Several medical, dental, and Ayurvedic colleges are in Mumbai, Nagpur, and Pune. Most district hospitals maintain nursing schools. Technical education is provided by engineering colleges and polytechnic and industrial institutes. Almost every taluka (township) has a technical school.
An important adjunct to education in the state is training courses run by the country’s security establishment. The National Defence Academy near Pune is a premier institution that provides cadet training for India’s defense forces. The College of Military Engineering at Pune is run by the Indian Army Corps of Engineers. Sainik schools (competitive secondary schools that prepare students to serve in the National Defence Academy) and the voluntary National Cadet Corps provide military training. There are also institutes in Maharashtra for research and development in explosives, armament technology, vehicle research, and naval, chemical, and metallurgical laboratories.
Maharashtra is a distinct cultural region. Its long artistic tradition is manifested in the ancient cave paintings found at Ajanta and Ellora just north of Aurangabad, both of which were designated UNESCO World Heritage sites in 1983, in a number of medieval architectural masterpieces, in its classical and devotional music, and in its theatre. Pune, where numerous organizations sustain those great traditions, is the state’s undisputed cultural capital.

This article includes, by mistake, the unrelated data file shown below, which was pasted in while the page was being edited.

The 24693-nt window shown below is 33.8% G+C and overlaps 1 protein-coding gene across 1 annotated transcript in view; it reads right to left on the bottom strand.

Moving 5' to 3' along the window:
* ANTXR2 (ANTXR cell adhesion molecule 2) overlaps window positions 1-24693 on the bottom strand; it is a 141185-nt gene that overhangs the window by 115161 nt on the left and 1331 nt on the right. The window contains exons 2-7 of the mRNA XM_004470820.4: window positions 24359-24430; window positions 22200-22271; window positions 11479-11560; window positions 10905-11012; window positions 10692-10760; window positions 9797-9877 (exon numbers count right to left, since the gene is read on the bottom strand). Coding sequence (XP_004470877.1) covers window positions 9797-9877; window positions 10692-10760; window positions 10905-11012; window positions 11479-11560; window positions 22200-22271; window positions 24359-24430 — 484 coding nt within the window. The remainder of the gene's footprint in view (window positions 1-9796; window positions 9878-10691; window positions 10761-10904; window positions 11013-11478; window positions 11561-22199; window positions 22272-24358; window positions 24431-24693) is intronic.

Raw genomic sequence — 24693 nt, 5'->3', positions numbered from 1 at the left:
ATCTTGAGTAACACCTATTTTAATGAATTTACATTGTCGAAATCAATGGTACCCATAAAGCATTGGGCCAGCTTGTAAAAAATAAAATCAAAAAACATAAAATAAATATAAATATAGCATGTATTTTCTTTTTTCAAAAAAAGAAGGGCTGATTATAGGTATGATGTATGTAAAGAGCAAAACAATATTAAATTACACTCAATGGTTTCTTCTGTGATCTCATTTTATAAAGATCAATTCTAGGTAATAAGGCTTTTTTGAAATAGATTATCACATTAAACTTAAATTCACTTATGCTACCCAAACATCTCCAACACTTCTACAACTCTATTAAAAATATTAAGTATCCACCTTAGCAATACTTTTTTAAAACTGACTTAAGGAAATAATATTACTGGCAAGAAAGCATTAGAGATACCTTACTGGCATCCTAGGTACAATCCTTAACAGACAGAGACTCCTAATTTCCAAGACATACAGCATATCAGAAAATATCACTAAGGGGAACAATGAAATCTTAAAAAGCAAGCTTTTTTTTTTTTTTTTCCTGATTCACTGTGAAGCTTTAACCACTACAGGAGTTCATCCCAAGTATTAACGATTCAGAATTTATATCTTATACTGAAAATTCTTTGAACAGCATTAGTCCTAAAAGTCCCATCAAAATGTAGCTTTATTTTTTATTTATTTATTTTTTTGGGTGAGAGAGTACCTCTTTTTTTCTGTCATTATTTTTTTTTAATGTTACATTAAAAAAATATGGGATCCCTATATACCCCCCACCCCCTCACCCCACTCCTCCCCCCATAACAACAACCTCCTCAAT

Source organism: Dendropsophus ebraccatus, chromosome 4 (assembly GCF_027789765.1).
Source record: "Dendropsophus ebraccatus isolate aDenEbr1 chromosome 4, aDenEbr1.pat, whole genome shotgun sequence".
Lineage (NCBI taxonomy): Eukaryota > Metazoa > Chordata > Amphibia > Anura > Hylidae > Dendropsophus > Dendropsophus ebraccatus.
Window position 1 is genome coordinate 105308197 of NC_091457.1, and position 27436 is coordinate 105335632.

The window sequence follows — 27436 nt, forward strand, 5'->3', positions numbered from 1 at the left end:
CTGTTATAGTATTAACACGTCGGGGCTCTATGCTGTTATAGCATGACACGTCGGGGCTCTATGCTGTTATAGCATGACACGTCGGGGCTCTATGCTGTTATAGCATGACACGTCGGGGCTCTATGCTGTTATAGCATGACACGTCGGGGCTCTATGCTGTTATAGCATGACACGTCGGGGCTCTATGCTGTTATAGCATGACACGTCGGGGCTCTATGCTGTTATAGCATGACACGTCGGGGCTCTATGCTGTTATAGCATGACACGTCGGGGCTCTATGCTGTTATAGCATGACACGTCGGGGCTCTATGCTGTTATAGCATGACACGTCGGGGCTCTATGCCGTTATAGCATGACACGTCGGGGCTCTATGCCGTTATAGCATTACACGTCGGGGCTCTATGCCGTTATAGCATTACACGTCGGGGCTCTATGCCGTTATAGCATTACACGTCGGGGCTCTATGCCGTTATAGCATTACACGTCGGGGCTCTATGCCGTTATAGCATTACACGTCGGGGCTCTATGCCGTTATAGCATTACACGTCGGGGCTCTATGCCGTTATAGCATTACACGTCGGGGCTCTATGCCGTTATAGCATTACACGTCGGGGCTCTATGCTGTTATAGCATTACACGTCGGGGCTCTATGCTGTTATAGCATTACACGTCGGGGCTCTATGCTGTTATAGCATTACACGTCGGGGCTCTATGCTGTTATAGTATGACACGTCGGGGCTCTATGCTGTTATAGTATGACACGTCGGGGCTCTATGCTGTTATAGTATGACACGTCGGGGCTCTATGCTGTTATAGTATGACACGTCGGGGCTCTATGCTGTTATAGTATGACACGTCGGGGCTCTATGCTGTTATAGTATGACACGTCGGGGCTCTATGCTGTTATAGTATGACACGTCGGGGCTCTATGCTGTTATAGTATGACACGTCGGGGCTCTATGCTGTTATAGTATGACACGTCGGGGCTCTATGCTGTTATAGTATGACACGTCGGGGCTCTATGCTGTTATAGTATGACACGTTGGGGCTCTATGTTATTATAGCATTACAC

Music in Maharashtra, like Marathi literature, has an ancient tradition. It became allied with Hindustani music about the 14th century. In more recent times Vishnu Digambar Paluskar and Vishnu Narayana Bhatkhande greatly influenced Indian classical music. Contemporary vocalists include Bhimsen Joshi and Lata Mangeshkar.
In rural Maharashtra the foremost diversion is tamasha, a performance form that combined music, drama, and dance. The typical tamasha troupe comprises seven artists, including a female dancer for featured roles and a bawdy clown.